Stress Management For Law Enforcement
This vital handbook covers stress and trauma associated with the law enforcement and criminal justice professional. Includes: Anatomy of a Breaking Point; From Stress to Burn Out; Learning to Cope; Post Trauma; Cures, Rehabilitation and Treatment; and Psychological Testing for Police Recruits in addition to related topics dealing with this growing problem. More
In many law enforcement agencies across the country, the "shield" is the official term for an officer's badge. With the nominal meaning of "shield" being a protective barrier, the subtitle of this book, Behind the Shield, signifies a look past the thin blue line and deep into the heart of the law enforcement officer.
Today, stress and trauma in law enforcement are more prevalent than ever before. Stress and trauma are produced not only from events in the field that police officers across the country face, but also from internal departmental events and policies that are actually responsible for the officer's employment and well-being. Law enforcement men and women face daily challenges that most American citizens could not fathom. It is during and after such challenging events that over-scrutinizing of officers and lack of support may be so prevalent and damaging.
Excessive supervision, second guessing, and internal investigations, coupled with the specters of death and despair, eat away at the very physical and psychological foundation of the officer. The mental health of law enforcement personnel should be of the highest priority as it directly affects the quality of service and protection citizens receive and often demand.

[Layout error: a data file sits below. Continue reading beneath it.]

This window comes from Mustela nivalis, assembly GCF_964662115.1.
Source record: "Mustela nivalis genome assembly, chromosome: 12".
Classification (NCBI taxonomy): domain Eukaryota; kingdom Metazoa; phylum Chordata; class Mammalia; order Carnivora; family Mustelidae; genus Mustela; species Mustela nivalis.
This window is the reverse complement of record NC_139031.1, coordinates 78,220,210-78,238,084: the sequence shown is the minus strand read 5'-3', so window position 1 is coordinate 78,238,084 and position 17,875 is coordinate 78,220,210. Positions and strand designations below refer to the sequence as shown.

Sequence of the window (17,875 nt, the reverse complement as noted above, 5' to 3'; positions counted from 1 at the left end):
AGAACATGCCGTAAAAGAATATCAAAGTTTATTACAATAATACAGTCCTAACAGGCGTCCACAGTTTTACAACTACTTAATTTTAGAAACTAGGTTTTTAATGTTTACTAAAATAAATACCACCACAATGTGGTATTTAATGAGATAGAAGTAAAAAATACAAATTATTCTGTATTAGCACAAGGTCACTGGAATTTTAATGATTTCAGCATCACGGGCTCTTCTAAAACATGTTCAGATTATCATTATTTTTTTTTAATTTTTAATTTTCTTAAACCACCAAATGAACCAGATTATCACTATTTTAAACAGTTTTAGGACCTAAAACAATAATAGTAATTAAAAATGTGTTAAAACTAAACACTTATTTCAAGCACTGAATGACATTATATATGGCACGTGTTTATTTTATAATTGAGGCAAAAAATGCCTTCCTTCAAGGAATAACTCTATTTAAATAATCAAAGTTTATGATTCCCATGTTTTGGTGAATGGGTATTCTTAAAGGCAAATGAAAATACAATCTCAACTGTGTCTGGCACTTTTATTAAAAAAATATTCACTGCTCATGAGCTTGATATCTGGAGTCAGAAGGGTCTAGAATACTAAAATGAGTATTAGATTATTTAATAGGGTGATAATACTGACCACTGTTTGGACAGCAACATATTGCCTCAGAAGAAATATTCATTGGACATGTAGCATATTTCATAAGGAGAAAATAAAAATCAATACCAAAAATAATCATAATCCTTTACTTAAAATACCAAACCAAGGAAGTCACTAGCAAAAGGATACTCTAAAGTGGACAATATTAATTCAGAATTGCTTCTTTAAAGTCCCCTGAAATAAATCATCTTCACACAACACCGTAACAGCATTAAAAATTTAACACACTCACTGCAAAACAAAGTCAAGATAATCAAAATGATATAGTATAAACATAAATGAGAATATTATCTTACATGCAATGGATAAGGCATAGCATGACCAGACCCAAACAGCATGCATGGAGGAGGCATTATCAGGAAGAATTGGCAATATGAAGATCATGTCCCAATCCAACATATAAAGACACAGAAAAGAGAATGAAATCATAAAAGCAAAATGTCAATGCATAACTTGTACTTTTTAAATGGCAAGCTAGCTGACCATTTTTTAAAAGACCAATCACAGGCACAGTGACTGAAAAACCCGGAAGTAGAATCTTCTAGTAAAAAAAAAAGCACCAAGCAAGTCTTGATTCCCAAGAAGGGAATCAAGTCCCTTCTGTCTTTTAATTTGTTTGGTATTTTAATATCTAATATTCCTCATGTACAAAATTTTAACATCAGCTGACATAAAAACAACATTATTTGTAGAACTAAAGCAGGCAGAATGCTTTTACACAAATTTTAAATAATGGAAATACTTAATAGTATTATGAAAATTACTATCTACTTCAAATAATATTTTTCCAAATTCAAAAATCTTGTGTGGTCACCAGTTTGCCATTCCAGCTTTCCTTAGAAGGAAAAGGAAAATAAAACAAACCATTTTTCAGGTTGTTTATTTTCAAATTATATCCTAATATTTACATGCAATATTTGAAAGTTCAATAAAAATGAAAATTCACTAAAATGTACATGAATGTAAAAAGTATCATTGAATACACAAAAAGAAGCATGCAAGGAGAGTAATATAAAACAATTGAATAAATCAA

Readers of this book will learn what law enforcement officers really experience on a daily basis, including:
How officers actually feel, from the inside out, while coping with the enemy within.
How, in some departments, police suicides actually outnumber line-of-duty police killings, and why.
How police families are torn apart from the results of stress and trauma.
How a spouse lives with the burdens of loneliness and fear of the loss of his or her loved one.
This book discusses the analogy of a breaking point that comes from the many stress and trauma factors inherent throughout police work. Personal experiences and reflections gleaned through honest responses to questions posed reveal officers' states of mind. Finally, this book explores the coping mechanisms, supervisory goals and behaviors, and rehabilitation programs presently in place that enable the police officer to continue functioning as a public servant and protector.
For as many heroes as are in law enforcement, there are those standing behind them ready to catch them as they fall victim and succumb to the tribulations within their profession. They are the families, peers, psychologists and psychiatrists, and other mental health professionals who are dedicated to restoring the mental well-being of the officers they represent. Many of these people, profiled in this book, today offer their professional services within established programs by working in support units such as critical incident debriefing teams, or volunteering as peer counselors.
When the young adults, sometimes family members or neighbors, enter into the world of law enforcement, they are entitled to support, for they are the part of society that is sent forward to serve and protect. This service comes with a heavy price. These men and women are asked by society to lay down their lives so that others may live, work and play in peace, free from the harmful elements that detract from a safe environment.